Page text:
A History of the County of Essex: Volume 2. Originally published by Victoria County History, London, 1907.
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17. THE PRIORY (fn. 1) OF BLACKMORE
This priory, which was dedicated to St. Laurence, appears to have been founded by some of the Sanford family, probably towards the end of the twelfth century. In an undated deed, (fn. 2) early in the reign of Henry III, the canons recite that the late Alan de Sanford, son of their patron, Sir John de Sanford, had elected to be buried in their church near his forefathers, and his uncle, Sir Gilbert Basset, had made grants to them in memory of him, in return for which they grant to Gilbert and his heirs the right of presenting one canon to the house, to be called the Basset canon. The advowson of the priory afterwards passed by the marriage of Alice de Sanford, granddaughter of Sir John, to the De Veres, earls of Oxford.
The churches of Tyburn in Middlesex, Great Hormead in Hertfordshire, Blackmore and Margaretting were appropriated (fn. 3) to the priory, and vicarages ordained by William de Sancta Maria, bishop of London (1199-1221). The church of Willingale Spain was similarly appropriated (fn. 4) in the time of Fulk Basset, bishop (1242-59); but in 1398 the rectory was restored, a pension of 40s. being reserved to the priory. In 1248 they were also in possession of the chapel of Copford; of which the history is that Alfred Gernon formerly gave 15 acres of land to a chaplain to celebrate divine service daily in the chapel, but as the chaplain found the endowment insufficient he gave up the land and went away, and Alfred then made an agreement with the prior of Blackmore, the latter providing a chaplain and Alfred granting 24 acres of land for his support. (fn. 5)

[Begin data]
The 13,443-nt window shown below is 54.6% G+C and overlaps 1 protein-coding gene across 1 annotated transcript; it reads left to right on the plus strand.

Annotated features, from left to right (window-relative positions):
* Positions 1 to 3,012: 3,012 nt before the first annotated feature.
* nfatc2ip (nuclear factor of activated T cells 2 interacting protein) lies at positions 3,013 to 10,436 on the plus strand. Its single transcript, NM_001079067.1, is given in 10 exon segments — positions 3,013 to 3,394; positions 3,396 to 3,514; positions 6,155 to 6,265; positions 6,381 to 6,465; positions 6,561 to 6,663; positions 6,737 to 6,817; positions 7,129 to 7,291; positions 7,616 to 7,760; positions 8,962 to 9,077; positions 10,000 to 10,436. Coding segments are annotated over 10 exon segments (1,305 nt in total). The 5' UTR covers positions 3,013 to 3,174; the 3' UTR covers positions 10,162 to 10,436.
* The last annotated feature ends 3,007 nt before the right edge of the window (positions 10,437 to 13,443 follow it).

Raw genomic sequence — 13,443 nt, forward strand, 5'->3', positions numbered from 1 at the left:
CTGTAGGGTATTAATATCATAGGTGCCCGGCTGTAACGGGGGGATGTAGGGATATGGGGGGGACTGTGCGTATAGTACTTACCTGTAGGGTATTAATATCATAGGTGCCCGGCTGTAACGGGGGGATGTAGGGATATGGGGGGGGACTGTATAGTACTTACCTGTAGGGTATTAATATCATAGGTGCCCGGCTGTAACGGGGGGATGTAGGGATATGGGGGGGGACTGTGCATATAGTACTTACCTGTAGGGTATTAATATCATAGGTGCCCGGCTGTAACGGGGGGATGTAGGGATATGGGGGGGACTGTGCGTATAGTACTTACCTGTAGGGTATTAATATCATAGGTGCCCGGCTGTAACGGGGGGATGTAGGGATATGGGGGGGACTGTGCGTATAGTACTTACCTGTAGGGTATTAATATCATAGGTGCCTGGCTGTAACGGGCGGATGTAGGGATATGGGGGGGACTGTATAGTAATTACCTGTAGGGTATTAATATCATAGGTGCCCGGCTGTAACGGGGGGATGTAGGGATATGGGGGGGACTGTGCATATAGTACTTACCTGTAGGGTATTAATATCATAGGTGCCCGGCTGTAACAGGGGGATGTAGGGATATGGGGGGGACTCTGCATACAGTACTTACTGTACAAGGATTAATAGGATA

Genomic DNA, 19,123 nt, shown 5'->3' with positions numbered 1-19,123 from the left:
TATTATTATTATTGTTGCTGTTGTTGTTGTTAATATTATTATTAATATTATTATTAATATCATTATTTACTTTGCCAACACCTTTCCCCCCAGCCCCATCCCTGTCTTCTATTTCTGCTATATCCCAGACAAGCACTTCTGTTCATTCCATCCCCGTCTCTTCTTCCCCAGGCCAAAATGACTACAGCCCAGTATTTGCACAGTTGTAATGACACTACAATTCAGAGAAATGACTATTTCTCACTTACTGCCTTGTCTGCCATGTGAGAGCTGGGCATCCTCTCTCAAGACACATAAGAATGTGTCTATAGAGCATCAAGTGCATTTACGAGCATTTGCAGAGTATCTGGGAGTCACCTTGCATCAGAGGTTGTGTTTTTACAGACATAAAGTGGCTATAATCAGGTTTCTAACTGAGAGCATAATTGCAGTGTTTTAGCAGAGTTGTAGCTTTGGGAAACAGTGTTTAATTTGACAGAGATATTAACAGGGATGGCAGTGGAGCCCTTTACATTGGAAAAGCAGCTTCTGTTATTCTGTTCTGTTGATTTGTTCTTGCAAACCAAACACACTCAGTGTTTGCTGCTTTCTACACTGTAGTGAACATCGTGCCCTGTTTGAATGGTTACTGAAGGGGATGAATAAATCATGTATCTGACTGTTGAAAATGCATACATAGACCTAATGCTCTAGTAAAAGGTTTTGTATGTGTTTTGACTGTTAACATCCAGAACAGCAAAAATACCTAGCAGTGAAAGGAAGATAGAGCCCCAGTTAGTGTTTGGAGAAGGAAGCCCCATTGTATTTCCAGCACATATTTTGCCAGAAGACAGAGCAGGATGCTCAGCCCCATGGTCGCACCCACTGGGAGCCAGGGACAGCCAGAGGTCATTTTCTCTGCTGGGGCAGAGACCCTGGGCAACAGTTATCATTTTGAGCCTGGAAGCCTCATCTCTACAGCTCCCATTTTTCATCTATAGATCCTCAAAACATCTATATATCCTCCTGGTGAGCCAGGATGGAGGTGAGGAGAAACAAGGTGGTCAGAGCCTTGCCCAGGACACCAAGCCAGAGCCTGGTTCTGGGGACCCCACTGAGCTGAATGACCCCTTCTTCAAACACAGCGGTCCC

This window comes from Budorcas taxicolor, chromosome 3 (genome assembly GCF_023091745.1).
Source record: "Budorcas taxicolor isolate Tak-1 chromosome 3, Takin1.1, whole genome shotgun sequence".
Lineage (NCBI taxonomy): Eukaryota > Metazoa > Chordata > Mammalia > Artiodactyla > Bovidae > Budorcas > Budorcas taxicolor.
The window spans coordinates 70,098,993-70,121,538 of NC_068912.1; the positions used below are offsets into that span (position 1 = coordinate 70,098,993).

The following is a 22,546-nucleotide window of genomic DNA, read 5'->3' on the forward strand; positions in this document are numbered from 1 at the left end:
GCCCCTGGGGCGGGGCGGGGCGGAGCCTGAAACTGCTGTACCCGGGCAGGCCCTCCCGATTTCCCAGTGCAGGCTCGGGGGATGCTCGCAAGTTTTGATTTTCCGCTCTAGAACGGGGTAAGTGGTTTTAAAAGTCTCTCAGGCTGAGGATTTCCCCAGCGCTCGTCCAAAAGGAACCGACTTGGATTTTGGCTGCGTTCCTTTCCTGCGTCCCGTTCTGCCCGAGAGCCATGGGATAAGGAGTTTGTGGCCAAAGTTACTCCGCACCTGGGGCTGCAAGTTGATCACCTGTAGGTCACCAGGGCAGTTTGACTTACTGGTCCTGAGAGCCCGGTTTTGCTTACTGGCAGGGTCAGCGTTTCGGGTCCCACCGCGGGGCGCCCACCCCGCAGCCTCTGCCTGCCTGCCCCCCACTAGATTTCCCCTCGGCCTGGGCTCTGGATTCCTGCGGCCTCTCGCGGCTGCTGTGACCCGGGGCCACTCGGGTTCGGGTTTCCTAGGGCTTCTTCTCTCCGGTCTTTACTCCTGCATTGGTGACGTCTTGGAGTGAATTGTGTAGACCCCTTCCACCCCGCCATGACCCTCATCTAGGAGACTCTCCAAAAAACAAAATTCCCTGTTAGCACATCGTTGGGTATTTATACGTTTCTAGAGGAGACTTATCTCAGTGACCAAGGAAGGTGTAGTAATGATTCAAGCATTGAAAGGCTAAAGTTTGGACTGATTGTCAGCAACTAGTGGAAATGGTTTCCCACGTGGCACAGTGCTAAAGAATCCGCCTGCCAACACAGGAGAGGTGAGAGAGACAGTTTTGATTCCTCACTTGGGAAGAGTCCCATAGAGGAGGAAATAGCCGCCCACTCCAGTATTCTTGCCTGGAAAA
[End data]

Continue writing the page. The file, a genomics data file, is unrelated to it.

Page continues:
In the Taxation of 1291 the temporalities of the priory were valued at £21 17s. 7½d. yearly. This included £5 11s. 7d. in Blackmore, £3 1s. 8d. in Willingale Doe, £2 17s. in Broomfield, £2 6s. 6d. in Little Laver, £2 5s. 0½d. in Margaretting, £1 5s. in Great Hormead, £1 1s. 4d. in Shellow and £1 in Layston in Hertfordshire. The remainder of the possessions lay in Shenfield, Willingale Andrew, Bobbingworth, Norton, Roxwell, High Laver, Ingatestone, Standon and Ongar, and Brent Pelham in Hertfordshire. A few licences to acquire property in mortmain are recorded on the Patent Rolls.
Henry III on 23 September, 1232, granted (fn. 6) to the canons a fair at their house on the vigil, the day and the morrow of St. Laurence (10 August). A dispute appears to have arisen between the prior and Gilbert de Sanford about the site; and an agreement was come to at Easter, 1234, by which, in return for other grants, the prior granted to Gilbert a moiety of all benefits arising from the fair, and also that the fair should be kept every year by their common bailiffs in the accustomed place, and if that should be insufficient, then when the fair increased the residue of the fair should be on the land of Gilbert in the nearest and most suitable place. At Midsummer, 1240, a further agreement was made, as the prior complained that Gilbert had not observed the fine. (fn. 7)